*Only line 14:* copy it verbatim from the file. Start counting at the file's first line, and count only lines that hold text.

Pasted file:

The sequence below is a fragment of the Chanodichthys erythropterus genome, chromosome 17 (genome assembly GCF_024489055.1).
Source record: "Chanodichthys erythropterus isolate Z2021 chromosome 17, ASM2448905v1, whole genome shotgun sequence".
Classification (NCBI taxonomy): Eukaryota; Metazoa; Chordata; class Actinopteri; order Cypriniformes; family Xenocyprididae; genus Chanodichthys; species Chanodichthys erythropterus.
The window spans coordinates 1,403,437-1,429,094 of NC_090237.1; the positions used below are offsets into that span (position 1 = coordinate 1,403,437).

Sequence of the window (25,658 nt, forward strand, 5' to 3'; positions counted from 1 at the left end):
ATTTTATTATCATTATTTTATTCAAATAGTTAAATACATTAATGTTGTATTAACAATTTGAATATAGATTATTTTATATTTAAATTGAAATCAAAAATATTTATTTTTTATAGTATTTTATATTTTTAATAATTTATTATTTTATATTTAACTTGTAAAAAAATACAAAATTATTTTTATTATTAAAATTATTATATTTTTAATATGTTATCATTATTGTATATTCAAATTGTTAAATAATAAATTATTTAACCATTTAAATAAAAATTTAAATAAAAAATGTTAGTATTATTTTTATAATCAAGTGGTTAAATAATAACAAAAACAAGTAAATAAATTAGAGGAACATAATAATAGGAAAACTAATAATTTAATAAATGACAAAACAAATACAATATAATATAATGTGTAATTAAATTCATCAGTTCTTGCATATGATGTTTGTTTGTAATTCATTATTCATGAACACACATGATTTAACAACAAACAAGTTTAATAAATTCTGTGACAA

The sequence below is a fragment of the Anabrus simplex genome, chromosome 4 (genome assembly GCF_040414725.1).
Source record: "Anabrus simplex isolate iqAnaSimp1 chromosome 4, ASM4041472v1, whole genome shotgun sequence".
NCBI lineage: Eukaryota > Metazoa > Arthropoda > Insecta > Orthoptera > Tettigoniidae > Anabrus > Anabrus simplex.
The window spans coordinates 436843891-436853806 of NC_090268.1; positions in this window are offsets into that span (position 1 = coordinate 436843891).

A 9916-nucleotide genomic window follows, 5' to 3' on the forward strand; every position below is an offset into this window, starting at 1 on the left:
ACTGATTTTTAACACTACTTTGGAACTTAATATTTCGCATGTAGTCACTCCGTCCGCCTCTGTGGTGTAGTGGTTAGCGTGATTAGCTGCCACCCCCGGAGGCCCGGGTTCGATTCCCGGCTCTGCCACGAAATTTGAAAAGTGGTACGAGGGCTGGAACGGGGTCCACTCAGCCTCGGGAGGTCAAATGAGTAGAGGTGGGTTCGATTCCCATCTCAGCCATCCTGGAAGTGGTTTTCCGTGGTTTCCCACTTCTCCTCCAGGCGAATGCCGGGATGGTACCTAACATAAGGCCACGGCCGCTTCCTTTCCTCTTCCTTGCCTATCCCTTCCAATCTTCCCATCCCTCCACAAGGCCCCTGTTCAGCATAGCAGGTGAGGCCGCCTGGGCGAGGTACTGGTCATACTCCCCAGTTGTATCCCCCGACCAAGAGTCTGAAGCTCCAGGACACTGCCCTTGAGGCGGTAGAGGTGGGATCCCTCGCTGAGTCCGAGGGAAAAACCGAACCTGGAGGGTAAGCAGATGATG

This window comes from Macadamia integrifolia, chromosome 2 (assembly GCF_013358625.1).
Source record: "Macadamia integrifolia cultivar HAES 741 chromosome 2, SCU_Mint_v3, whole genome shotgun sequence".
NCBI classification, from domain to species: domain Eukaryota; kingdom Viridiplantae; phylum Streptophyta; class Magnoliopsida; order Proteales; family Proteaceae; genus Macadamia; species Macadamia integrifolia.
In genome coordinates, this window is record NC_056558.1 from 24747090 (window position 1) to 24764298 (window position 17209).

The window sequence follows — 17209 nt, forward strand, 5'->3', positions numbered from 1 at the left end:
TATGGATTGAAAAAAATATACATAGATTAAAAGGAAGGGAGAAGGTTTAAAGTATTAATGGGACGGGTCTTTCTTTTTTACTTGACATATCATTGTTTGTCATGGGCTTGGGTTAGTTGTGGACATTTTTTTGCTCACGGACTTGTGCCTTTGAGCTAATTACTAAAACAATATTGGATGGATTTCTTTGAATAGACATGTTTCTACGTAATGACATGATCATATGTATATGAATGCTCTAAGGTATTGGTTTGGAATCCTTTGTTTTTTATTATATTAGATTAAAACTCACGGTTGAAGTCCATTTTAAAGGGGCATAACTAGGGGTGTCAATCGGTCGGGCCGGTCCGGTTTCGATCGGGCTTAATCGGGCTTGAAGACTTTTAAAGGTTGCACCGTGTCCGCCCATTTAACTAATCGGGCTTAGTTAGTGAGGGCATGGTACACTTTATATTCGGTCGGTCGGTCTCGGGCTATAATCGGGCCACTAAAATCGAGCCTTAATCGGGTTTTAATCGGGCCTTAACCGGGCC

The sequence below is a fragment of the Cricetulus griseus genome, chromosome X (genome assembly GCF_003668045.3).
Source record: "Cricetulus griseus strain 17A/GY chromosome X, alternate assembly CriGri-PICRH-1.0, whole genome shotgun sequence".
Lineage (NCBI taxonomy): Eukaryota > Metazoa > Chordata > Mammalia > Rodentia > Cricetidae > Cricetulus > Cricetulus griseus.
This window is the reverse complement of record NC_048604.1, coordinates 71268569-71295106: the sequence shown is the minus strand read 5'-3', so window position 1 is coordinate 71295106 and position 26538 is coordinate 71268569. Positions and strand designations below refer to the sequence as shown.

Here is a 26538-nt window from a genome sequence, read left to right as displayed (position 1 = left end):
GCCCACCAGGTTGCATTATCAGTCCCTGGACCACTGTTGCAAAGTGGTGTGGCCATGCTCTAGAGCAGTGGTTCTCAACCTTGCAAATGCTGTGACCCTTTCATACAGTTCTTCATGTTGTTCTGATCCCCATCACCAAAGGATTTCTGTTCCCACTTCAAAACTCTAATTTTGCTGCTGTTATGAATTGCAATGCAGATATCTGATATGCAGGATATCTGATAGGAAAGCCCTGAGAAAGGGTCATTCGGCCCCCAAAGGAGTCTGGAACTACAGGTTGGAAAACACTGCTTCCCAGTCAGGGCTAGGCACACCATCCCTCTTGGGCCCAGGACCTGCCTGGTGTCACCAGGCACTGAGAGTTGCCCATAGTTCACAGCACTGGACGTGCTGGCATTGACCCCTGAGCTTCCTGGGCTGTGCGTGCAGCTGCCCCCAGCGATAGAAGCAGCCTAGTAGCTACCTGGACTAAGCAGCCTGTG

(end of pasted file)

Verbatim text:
Source record: "Macadamia integrifolia cultivar HAES 741 chromosome 2, SCU_Mint_v3, whole genome shotgun sequence".